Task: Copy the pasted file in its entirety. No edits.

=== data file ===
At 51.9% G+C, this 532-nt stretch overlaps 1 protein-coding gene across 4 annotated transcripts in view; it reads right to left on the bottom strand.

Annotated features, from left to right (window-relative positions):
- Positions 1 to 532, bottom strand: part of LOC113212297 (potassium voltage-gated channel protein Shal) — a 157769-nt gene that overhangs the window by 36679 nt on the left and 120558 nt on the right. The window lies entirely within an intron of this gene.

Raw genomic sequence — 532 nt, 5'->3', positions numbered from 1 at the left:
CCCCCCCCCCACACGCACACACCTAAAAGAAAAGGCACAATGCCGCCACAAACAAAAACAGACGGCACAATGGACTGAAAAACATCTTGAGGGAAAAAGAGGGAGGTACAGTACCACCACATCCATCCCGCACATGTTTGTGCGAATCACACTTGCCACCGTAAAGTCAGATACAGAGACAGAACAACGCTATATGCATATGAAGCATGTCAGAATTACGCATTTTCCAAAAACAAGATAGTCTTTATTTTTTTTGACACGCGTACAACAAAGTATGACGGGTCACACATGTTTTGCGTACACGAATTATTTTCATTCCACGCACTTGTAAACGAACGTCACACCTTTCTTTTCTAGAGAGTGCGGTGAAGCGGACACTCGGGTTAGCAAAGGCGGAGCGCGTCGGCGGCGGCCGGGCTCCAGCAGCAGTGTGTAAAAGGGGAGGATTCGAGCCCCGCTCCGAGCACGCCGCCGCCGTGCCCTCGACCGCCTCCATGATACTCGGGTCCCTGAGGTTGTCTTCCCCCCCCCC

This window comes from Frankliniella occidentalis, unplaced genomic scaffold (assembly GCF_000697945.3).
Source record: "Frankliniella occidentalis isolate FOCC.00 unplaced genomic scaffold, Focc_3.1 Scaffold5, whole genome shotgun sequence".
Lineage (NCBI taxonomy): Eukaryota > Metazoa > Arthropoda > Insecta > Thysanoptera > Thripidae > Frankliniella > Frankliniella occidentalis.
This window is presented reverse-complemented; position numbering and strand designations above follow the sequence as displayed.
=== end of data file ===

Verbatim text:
At 51.9% G+C, this 532-nt stretch overlaps 1 protein-coding gene across 4 annotated transcripts in view; it reads right to left on the bottom strand.

Annotated features, from left to right (window-relative positions):
- Positions 1 to 532, bottom strand: part of LOC113212297 (potassium voltage-gated channel protein Shal) — a 157769-nt gene that overhangs the window by 36679 nt on the left and 120558 nt on the right. The window lies entirely within an intron of this gene.

Raw genomic sequence — 532 nt, 5'->3', positions numbered from 1 at the left:
CCCCCCCCCCACACGCACACACCTAAAAGAAAAGGCACAATGCCGCCACAAACAAAAACAGACGGCACAATGGACTGAAAAACATCTTGAGGGAAAAAGAGGGAGGTACAGTACCACCACATCCATCCCGCACATGTTTGTGCGAATCACACTTGCCACCGTAAAGTCAGATACAGAGACAGAACAACGCTATATGCATATGAAGCATGTCAGAATTACGCATTTTCCAAAAACAAGATAGTCTTTATTTTTTTTGACACGCGTACAACAAAGTATGACGGGTCACACATGTTTTGCGTACACGAATTATTTTCATTCCACGCACTTGTAAACGAACGTCACACCTTTCTTTTCTAGAGAGTGCGGTGAAGCGGACACTCGGGTTAGCAAAGGCGGAGCGCGTCGGCGGCGGCCGGGCTCCAGCAGCAGTGTGTAAAAGGGGAGGATTCGAGCCCCGCTCCGAGCACGCCGCCGCCGTGCCCTCGACCGCCTCCATGATACTCGGGTCCCTGAGGTTGTCTTCCCCCCCCCC

This window comes from Frankliniella occidentalis, unplaced genomic scaffold (assembly GCF_000697945.3).
Source record: "Frankliniella occidentalis isolate FOCC.00 unplaced genomic scaffold, Focc_3.1 Scaffold5, whole genome shotgun sequence".
Lineage (NCBI taxonomy): Eukaryota > Metazoa > Arthropoda > Insecta > Thysanoptera > Thripidae > Frankliniella > Frankliniella occidentalis.
This window is presented reverse-complemented; position numbering and strand designations above follow the sequence as displayed.